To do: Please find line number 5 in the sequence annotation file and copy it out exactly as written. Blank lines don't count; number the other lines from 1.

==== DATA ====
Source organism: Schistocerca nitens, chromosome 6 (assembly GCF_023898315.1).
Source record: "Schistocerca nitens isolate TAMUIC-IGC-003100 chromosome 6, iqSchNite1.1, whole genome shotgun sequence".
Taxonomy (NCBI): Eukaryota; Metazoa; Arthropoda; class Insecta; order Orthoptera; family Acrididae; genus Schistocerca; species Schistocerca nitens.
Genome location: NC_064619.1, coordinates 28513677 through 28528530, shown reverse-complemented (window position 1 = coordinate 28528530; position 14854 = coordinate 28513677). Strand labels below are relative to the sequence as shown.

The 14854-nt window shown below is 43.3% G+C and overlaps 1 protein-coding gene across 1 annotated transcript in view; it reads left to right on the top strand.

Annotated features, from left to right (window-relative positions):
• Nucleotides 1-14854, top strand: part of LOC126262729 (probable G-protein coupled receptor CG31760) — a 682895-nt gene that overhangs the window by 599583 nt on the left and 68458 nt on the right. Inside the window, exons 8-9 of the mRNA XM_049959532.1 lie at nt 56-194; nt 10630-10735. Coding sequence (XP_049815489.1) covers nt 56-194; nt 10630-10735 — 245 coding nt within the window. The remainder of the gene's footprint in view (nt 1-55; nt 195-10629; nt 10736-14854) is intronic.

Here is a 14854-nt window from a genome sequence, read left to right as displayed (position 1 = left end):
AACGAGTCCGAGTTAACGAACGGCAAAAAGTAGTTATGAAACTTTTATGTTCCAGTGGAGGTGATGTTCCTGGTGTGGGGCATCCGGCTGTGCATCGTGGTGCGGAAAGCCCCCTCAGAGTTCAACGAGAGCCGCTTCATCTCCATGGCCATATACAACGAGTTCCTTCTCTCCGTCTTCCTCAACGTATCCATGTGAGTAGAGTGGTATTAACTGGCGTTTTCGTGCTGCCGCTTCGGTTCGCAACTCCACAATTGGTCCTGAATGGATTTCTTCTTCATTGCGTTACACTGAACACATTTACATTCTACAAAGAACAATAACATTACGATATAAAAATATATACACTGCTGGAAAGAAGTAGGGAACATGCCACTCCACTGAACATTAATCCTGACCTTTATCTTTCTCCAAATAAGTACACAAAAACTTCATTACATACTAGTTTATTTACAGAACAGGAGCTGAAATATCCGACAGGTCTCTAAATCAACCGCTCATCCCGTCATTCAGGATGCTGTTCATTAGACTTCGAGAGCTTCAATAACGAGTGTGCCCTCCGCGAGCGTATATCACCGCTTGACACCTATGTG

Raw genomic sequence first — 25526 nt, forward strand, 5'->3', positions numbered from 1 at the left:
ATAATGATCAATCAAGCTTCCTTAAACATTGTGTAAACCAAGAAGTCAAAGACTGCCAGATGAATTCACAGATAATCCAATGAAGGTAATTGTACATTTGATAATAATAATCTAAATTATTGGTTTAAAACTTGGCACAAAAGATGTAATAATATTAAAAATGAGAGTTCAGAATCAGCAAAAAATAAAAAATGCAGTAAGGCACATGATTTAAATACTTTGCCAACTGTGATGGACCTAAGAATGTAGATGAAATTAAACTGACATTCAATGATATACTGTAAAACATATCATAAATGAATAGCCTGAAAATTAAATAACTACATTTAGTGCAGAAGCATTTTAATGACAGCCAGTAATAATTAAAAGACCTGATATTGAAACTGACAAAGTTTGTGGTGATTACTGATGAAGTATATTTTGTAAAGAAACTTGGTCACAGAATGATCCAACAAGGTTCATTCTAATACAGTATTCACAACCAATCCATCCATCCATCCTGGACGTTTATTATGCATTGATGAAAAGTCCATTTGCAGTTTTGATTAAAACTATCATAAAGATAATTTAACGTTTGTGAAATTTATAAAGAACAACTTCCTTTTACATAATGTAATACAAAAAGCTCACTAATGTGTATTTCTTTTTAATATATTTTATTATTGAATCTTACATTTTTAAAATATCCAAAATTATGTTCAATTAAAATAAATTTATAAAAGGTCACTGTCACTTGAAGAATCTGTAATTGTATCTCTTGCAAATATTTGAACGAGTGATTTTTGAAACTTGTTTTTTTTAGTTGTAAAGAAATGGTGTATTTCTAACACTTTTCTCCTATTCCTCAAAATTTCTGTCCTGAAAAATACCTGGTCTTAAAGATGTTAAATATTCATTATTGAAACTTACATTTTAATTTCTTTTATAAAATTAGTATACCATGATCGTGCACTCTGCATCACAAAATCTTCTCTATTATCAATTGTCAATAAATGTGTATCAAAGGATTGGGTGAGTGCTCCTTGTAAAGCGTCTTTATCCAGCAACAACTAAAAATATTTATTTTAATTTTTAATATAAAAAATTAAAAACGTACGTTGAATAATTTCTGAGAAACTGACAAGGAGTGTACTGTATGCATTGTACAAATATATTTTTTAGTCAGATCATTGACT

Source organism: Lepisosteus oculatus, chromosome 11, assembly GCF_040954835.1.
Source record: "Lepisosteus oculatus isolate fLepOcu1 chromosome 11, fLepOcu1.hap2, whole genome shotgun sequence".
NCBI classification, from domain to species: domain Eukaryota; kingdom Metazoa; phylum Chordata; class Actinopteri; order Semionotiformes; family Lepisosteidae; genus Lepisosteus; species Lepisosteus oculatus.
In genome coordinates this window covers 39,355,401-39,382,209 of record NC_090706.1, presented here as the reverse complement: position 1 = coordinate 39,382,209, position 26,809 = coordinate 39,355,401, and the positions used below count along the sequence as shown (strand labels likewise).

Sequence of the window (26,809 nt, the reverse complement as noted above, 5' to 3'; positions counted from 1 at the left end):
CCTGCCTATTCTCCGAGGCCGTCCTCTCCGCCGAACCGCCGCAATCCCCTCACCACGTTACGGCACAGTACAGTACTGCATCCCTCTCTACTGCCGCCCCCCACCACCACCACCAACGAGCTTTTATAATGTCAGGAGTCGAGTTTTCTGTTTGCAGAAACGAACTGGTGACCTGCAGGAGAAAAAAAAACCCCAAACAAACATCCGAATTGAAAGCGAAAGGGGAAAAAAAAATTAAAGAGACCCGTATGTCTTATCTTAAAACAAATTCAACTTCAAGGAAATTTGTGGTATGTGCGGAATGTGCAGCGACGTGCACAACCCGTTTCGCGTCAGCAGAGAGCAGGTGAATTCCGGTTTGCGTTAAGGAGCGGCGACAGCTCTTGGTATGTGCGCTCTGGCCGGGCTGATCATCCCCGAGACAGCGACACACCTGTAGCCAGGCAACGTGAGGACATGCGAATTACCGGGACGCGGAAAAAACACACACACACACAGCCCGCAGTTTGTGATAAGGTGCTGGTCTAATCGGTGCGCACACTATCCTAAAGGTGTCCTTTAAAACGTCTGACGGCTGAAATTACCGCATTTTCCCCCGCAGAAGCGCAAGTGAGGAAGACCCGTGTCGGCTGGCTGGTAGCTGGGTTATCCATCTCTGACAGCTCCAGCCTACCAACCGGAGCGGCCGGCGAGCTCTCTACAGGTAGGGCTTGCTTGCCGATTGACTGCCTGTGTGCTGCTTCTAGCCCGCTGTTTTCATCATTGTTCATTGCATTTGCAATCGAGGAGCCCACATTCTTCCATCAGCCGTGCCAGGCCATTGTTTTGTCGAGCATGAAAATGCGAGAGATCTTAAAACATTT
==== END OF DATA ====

The 14854-nt window shown below is 43.3% G+C and overlaps 1 protein-coding gene across 1 annotated transcript in view; it reads left to right on the top strand.